Chris Swan Named New Associate Dean of Tisch College

Engineering professor and longtime advocate of service learning will lead efforts on faculty engagement, community outreach and student programming

Chris Swan

Chris Swan, associate professor of civil and environmental engineering, is stepping into a new role as associate dean of the Jonathan M. Tisch College of Citizenship and Public Service starting Feb. 1.

An MIT-educated engineer whose expertise is in soil behaviors and reusing waste, Swan is a long-time advocate of service learning, an approach that marries community service and instruction. He has done research on the impact of civic engagement on engineering education and evaluated the benefits and barriers for engineering faculty who employ community engagement in their teaching and research. He succeeds Miriam Nelson, N85, N87, who has been appointed deputy chief sustainability officer and director of the Sustainability Institute at the University of New Hampshire.

“I have always felt inspired by Tisch College and its mission to infuse the university culture with the values of community engagement. I’ve seen those values at work at the School of Engineering,” says Swan, who has been involved with Tisch since its beginnings and was one of its first faculty fellows.

“Engineers impact society—their designs have civic purpose,” he says. “We better prepare our students when we incorporate civic-based learning into our curricula. I look forward to championing these ideas and exploring new academic possibilities across all our schools.”

Swan came to Tufts in 1994 as an assistant professor, determined to make education “as real as possible” for his students. “I had worked for three years for a national engineering consulting firm before attending graduate school, and I really wanted to bring what I had learned from that experience into how I taught so to motivate my students.”

He first tried the service-learning model in 1999, when he challenged his students to develop plans to restore three pollutant-contaminated lots in Boston. As he suspected, his students discovered that solving problems went beyond their mastery of technical skills. They also needed “professional skills,” such as listening to neighbors to understand their needs and expectations, communicating ideas and working with local governance.

“The real key to that service-learning experience was that it was authentic,” he says. “I was keen on making a connection between technical skills and the processes of civic engagement and reflective learning. Engineers are problem solvers—they want to come up with a solution. They can immediately go through the process of designing something, but first they have to listen closely to all the community stakeholders to widen their assessment and reach the best solution.”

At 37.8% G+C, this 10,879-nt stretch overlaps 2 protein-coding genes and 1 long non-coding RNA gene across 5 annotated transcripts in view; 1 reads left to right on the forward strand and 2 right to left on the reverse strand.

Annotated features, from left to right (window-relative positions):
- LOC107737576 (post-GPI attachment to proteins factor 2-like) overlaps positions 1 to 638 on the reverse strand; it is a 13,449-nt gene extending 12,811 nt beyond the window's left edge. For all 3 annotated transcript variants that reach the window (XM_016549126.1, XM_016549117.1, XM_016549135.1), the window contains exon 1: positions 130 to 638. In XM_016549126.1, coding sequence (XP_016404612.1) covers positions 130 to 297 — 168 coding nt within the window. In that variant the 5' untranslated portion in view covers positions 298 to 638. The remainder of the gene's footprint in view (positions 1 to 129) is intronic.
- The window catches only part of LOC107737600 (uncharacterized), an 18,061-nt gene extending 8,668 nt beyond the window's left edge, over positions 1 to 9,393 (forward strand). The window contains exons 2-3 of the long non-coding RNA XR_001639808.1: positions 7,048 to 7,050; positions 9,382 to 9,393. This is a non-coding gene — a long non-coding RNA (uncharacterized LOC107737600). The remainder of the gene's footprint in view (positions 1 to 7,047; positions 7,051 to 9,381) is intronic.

In 2008, Swan received a $500,000 grant from the National Science Foundation to assess the impact of service learning. When he compared student teams that combined problem solving with community service and reflection versus those that did not engage in service learning, he found that civic engagement helped students develop a “holistic approach” to their design process, which in turn made them better able to assess problems from many perspectives.

“Chris has a tremendous record of service to the students, faculty and community of Tufts University and a long history of collaboration with Tisch College,” says Alan D. Solomont, A70, A08P, the Pierre and Pamela Omidyar Dean of the college. “Working with the team at Tisch College, Chris will lead our efforts on faculty engagement, community outreach and student programming. I know he will continue to champion the development, implementation and assessment of community engagement efforts in engineering education and all disciplines throughout the university.”

Swan has won awards for teaching excellence and served as associate dean for undergraduate curriculum development and chair of the Department of Civil and Environmental Engineering. In 2013 and again in 2015 he was named professor of the year in the Department of Civil and Environmental Engineering.

He is also a faculty advisor to Tufts Engineers Without Borders. He has held appointments in the Center for Engineering Education and Outreach and sits on the faculty advisory board of the university’s Center for Enhancement in Learning and Teaching. He is a member of the American Society for Engineering Education, serving as program chair for the community engagement division.

Swan’s engineering research focuses on the development of reuse strategies for waste materials, including synthetic lightweight aggregates, a construction material made from waste plastics and ash from coal-burning utilities. He will continue to teach an introductory course in civil and environmental engineering.

Laura Ferguson can be reached at

Back to Top